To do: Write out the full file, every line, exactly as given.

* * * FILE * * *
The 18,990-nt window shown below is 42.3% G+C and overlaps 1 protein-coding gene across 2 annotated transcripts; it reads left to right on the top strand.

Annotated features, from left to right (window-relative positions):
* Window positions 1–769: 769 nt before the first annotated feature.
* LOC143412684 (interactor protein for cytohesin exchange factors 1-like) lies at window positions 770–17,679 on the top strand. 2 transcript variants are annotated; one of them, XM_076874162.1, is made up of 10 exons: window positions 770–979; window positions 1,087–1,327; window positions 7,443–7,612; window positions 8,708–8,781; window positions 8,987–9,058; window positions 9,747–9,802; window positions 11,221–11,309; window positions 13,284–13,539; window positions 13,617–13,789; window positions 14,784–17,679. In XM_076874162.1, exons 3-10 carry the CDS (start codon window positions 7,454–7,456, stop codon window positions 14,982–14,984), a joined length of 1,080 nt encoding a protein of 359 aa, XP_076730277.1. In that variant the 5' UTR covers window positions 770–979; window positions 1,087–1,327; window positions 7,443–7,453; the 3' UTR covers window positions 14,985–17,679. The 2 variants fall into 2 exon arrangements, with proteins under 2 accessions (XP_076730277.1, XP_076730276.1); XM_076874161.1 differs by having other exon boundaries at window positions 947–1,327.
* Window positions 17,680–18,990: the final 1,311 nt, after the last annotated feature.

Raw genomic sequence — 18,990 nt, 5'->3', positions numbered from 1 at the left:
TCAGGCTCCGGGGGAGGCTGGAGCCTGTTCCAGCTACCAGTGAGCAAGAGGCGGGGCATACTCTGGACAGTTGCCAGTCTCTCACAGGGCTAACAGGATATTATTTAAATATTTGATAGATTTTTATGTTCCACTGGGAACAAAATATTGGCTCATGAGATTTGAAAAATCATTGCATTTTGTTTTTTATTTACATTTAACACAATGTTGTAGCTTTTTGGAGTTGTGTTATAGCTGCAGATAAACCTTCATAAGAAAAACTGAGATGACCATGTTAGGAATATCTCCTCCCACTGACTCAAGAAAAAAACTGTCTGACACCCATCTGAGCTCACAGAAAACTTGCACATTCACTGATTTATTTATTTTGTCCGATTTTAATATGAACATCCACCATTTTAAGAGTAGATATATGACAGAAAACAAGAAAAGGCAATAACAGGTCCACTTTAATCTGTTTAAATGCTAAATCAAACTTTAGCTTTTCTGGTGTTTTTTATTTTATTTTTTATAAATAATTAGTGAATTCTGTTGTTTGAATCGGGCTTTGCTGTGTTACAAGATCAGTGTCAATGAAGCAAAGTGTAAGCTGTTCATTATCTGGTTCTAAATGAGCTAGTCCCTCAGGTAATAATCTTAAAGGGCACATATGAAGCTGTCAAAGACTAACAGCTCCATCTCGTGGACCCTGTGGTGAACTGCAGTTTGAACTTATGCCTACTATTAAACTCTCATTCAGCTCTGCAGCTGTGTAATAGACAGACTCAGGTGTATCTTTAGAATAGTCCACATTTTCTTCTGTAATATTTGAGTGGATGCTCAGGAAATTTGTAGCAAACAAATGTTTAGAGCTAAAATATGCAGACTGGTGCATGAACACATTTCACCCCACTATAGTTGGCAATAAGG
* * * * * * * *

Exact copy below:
The 18,990-nt window shown below is 42.3% G+C and overlaps 1 protein-coding gene across 2 annotated transcripts; it reads left to right on the top strand.

Annotated features, from left to right (window-relative positions):
* Window positions 1–769: 769 nt before the first annotated feature.
* LOC143412684 (interactor protein for cytohesin exchange factors 1-like) lies at window positions 770–17,679 on the top strand. 2 transcript variants are annotated; one of them, XM_076874162.1, is made up of 10 exons: window positions 770–979; window positions 1,087–1,327; window positions 7,443–7,612; window positions 8,708–8,781; window positions 8,987–9,058; window positions 9,747–9,802; window positions 11,221–11,309; window positions 13,284–13,539; window positions 13,617–13,789; window positions 14,784–17,679. In XM_076874162.1, exons 3-10 carry the CDS (start codon window positions 7,454–7,456, stop codon window positions 14,982–14,984), a joined length of 1,080 nt encoding a protein of 359 aa, XP_076730277.1. In that variant the 5' UTR covers window positions 770–979; window positions 1,087–1,327; window positions 7,443–7,453; the 3' UTR covers window positions 14,985–17,679. The 2 variants fall into 2 exon arrangements, with proteins under 2 accessions (XP_076730277.1, XP_076730276.1); XM_076874161.1 differs by having other exon boundaries at window positions 947–1,327.
* Window positions 17,680–18,990: the final 1,311 nt, after the last annotated feature.

Raw genomic sequence — 18,990 nt, 5'->3', positions numbered from 1 at the left:
TCAGGCTCCGGGGGAGGCTGGAGCCTGTTCCAGCTACCAGTGAGCAAGAGGCGGGGCATACTCTGGACAGTTGCCAGTCTCTCACAGGGCTAACAGGATATTATTTAAATATTTGATAGATTTTTATGTTCCACTGGGAACAAAATATTGGCTCATGAGATTTGAAAAATCATTGCATTTTGTTTTTTATTTACATTTAACACAATGTTGTAGCTTTTTGGAGTTGTGTTATAGCTGCAGATAAACCTTCATAAGAAAAACTGAGATGACCATGTTAGGAATATCTCCTCCCACTGACTCAAGAAAAAAACTGTCTGACACCCATCTGAGCTCACAGAAAACTTGCACATTCACTGATTTATTTATTTTGTCCGATTTTAATATGAACATCCACCATTTTAAGAGTAGATATATGACAGAAAACAAGAAAAGGCAATAACAGGTCCACTTTAATCTGTTTAAATGCTAAATCAAACTTTAGCTTTTCTGGTGTTTTTTATTTTATTTTTTATAAATAATTAGTGAATTCTGTTGTTTGAATCGGGCTTTGCTGTGTTACAAGATCAGTGTCAATGAAGCAAAGTGTAAGCTGTTCATTATCTGGTTCTAAATGAGCTAGTCCCTCAGGTAATAATCTTAAAGGGCACATATGAAGCTGTCAAAGACTAACAGCTCCATCTCGTGGACCCTGTGGTGAACTGCAGTTTGAACTTATGCCTACTATTAAACTCTCATTCAGCTCTGCAGCTGTGTAATAGACAGACTCAGGTGTATCTTTAGAATAGTCCACATTTTCTTCTGTAATATTTGAGTGGATGCTCAGGAAATTTGTAGCAAACAAATGTTTAGAGCTAAAATATGCAGACTGGTGCATGAACACATTTCACCCCACTATAGTTGGCAATAAGG